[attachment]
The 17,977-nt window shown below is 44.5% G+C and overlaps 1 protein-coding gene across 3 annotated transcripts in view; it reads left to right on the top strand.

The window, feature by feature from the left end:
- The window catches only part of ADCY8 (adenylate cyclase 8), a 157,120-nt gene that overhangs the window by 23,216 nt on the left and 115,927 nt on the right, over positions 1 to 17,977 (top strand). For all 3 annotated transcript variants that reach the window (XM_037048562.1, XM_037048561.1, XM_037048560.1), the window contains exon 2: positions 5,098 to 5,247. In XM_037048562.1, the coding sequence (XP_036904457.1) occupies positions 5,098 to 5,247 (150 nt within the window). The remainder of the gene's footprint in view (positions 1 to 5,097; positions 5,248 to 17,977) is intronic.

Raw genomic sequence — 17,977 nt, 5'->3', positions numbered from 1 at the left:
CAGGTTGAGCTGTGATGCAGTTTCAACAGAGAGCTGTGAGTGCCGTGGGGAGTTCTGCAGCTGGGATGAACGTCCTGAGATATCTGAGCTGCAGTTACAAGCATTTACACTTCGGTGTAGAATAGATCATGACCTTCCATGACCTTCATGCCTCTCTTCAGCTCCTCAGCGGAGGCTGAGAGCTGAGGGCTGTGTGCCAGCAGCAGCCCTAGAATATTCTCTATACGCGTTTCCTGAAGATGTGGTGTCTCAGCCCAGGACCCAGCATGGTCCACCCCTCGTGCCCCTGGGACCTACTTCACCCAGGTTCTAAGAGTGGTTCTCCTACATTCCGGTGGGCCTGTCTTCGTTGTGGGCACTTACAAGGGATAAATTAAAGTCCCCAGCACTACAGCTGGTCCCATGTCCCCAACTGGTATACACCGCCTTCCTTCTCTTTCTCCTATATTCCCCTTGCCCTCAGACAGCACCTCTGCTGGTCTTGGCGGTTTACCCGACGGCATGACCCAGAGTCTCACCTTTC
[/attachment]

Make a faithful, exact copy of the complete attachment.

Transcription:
The 17,977-nt window shown below is 44.5% G+C and overlaps 1 protein-coding gene across 3 annotated transcripts in view; it reads left to right on the top strand.

The window, feature by feature from the left end:
- The window catches only part of ADCY8 (adenylate cyclase 8), a 157,120-nt gene that overhangs the window by 23,216 nt on the left and 115,927 nt on the right, over positions 1 to 17,977 (top strand). For all 3 annotated transcript variants that reach the window (XM_037048562.1, XM_037048561.1, XM_037048560.1), the window contains exon 2: positions 5,098 to 5,247. In XM_037048562.1, the coding sequence (XP_036904457.1) occupies positions 5,098 to 5,247 (150 nt within the window). The remainder of the gene's footprint in view (positions 1 to 5,097; positions 5,248 to 17,977) is intronic.

Raw genomic sequence — 17,977 nt, 5'->3', positions numbered from 1 at the left:
CAGGTTGAGCTGTGATGCAGTTTCAACAGAGAGCTGTGAGTGCCGTGGGGAGTTCTGCAGCTGGGATGAACGTCCTGAGATATCTGAGCTGCAGTTACAAGCATTTACACTTCGGTGTAGAATAGATCATGACCTTCCATGACCTTCATGCCTCTCTTCAGCTCCTCAGCGGAGGCTGAGAGCTGAGGGCTGTGTGCCAGCAGCAGCCCTAGAATATTCTCTATACGCGTTTCCTGAAGATGTGGTGTCTCAGCCCAGGACCCAGCATGGTCCACCCCTCGTGCCCCTGGGACCTACTTCACCCAGGTTCTAAGAGTGGTTCTCCTACATTCCGGTGGGCCTGTCTTCGTTGTGGGCACTTACAAGGGATAAATTAAAGTCCCCAGCACTACAGCTGGTCCCATGTCCCCAACTGGTATACACCGCCTTCCTTCTCTTTCTCCTATATTCCCCTTGCCCTCAGACAGCACCTCTGCTGGTCTTGGCGGTTTACCCGACGGCATGACCCAGAGTCTCACCTTTC